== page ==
Both Russia and Ukraine agree that Crimean Tatars and Ukrainians in Crimea are groups protected by this convention. But Russia believes that the Mejlis ban, criminal cases against the Crimean Tatars and other cases are purely political matters that this convention does not regulate. Ukraine, in turn, claims that these issues are related to the Crimean Tatars and Ukrainians in Crimea. They are discriminated against for both political reasons and origin. The court sided with Russia and assumed that the political identity and position of a person or group is not relevant for determining ethnic origin.
The court separately noted that some violations of Russia, which were discussed in the lawsuit, go beyond the merits of the case. But this does not mean that these violations do not exist.
Will there be compensation? It wonʼt be. The court hasnʼt appointed any of them.
Judges and their separate opinions
Chief Justice Joan Donoghue (USA). She did not agree with the courtʼs conclusion that the ban on the Mejlis is not ethnic discrimination. She believes that Russiaʼs political motives do not exclude that this ban was also intended to violate the rights of the Crimean Tatars.
Peter Tomka (Slovakia). He did not agree that Russia violated the court order when it did not remove the ban from the Mejlis.
Yūji Iwasawa (Japan). He voted like the majority.
Ronny Abraham (France). He disagreed with the fact that Russia violated the court order when it recognized the independence of the "LPR" and "DPR" and launched a full-scale invasion, because it has nothing to do with either of the two conventions.
Hilary Charlesworth (Australia). She disagreed with the fact that the interpretation of terrorist financing should be limited only to funds in accounts.
Mohamed Bennouna (Morocco). He disagreed with the fact that Russia violated the court order when it recognized the independence of the "LPR" and "DPR" and launched a full-scale invasion.
Leonardo Nemer Caldeira Brant (Brazil). He did not agree that Russia violated the court order when it did not remove the ban from the Mejlis.
Abdulqawi Yusuf (Somalia). He disagreed with the fact that Russia violated the court order when it recognized the independence of the "LPR" and "DPR" and launched a full-scale invasion, because it has nothing to do with either of the two conventions.
Nawaf Salam (Lebanon). He voted like the majority.
Xue Hanqin (China). She voted against Ukraine in all cases.
Dalveer Bhandari (India). He disagreed with the fact that the interpretation of terrorist financing should be limited only to the funds in the accounts.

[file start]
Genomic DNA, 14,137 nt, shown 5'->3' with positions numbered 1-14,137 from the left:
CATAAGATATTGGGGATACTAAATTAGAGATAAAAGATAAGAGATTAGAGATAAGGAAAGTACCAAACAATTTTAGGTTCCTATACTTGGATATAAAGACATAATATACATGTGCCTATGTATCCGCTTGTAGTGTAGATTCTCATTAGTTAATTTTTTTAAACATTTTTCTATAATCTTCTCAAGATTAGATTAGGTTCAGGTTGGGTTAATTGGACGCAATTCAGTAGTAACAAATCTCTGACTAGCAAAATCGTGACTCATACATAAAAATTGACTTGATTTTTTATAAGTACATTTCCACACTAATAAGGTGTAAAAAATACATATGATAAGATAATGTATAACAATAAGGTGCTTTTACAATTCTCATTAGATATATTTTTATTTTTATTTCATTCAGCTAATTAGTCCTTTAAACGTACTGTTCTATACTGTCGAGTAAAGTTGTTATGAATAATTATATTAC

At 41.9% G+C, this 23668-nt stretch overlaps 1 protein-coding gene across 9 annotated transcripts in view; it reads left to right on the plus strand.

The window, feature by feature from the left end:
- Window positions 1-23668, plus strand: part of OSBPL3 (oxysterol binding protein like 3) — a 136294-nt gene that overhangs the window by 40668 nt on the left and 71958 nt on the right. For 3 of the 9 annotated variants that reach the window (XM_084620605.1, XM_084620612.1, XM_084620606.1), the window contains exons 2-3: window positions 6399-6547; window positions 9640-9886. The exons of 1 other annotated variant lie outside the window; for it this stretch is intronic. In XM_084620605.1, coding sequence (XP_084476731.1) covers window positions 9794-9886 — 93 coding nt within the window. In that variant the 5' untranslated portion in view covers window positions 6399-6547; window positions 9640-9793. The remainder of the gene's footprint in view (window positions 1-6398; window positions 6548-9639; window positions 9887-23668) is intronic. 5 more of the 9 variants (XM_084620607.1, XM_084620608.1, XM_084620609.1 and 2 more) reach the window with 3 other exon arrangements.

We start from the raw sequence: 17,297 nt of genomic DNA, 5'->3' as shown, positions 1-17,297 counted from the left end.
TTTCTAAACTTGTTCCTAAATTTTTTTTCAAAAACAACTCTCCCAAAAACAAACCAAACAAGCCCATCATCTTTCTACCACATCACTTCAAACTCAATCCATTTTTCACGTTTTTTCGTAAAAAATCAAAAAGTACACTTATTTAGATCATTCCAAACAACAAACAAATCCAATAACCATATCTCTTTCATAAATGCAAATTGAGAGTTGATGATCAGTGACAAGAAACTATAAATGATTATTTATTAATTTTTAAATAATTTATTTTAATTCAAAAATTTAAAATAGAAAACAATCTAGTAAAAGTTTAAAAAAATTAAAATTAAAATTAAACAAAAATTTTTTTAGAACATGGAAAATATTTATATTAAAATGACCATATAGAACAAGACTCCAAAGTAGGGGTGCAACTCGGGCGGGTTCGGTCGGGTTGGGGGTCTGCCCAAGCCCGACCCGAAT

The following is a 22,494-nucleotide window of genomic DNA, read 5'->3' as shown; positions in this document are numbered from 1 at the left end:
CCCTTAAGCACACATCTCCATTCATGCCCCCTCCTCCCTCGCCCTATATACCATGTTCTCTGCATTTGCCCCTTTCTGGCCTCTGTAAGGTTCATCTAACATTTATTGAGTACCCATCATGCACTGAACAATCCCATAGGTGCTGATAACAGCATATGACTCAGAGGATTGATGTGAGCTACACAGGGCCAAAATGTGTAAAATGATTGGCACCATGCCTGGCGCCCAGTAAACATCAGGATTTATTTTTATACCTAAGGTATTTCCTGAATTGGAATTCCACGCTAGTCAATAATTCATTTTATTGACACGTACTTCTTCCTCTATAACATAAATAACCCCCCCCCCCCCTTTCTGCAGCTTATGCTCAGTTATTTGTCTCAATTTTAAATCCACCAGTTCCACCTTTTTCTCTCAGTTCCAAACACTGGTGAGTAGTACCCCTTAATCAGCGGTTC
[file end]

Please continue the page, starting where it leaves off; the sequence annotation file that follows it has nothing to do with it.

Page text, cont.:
Georg Nolte (Germany). He voted mostly in favor of Ukraine.
Julia Sebutinde (Uganda). She did not agree with the courtʼs conclusion that the ban on the Mejlis is not ethnic discrimination.
Fausto Pocar, ad hoc judge from Ukraine (himself from Italy). He issued a separate opinion in which he disagreed with the court's interpretation of the word "funds", and disagreed with the court's finding that the ban on the Majlis was not a form of racial discrimination.
Bakhtiyar Tuzmukhamedov, ad hoc judge from Russia. He expressed a separate opinion in which he did not agree with all the positions in which the court sided with Ukraine.
* What is an ad hoc judge? Any party in a dispute that does not have its citizen in the court has the right to choose a person who will be a judge only in this case.
Did we win or lose?
Ukraineʼs agent at the UN International Court of Justice Anton Korynevych considers this a victory.
"It was a historic day. For the first time in the history of the UN International Court of Justice, the Russian Federation has been found guilty of violations of international law in relations with Ukraine," he says.
He adds that in addition to the two violations under the two conventions, the court also found that Russia violated the 2017 interim measures banning the Mejlis.
"This formula of 1+1+2 — one violation of each convention and two under the interim measures order — is a very important foundation to move forward. And the recognition of these violations will go into all other decisions of international judicial bodies, in particular, into the decision of the International Court of Justice in our second case, which concerns, among other things, the issue of a full-scale invasion," Korynevych believes.
The former agent of Ukraine at the International Court of the United Nations Lana Zerkal, on the contrary, took the courtʼs decision critically. She wrote on Facebook that this approach of the court "raises serious questions about the further application of international law in modern conditions." And in relation to both conventions.
"Any country can send a Buk and a truckload of cash and legally it canʼt be classified as terrorist financing? Because there is no receipt and bank account?" writes Zerkal. And she adds that after the court rejected the Ukrainian claim to ban the Mejlis, "ethnic minorities felt the most strongly that there is no justice in the modern world."
They are also discussing the very strategy of Ukrainian lawyers at the UN International Court of Justice. Anton Korynevych wrote a column in which he noted that they used the "kitchen sink method" — to present as many different arguments as possible so that at least one of them would work. In fact, it turned out that way — the court recognized one argument from each convention.
Lawyer Andriy Huk from the “Ante” law firm wrote that such a strategy can be dangerous.
"If any demands are made, which may be not just a refusal, but in fact the legalization of a certain behavior of the defendant, it is better to evaluate very strongly and not make such an argument. In the future, the consequences of such an approach to the UN International Court of Justice should be taken into account and it should be changed," he believes.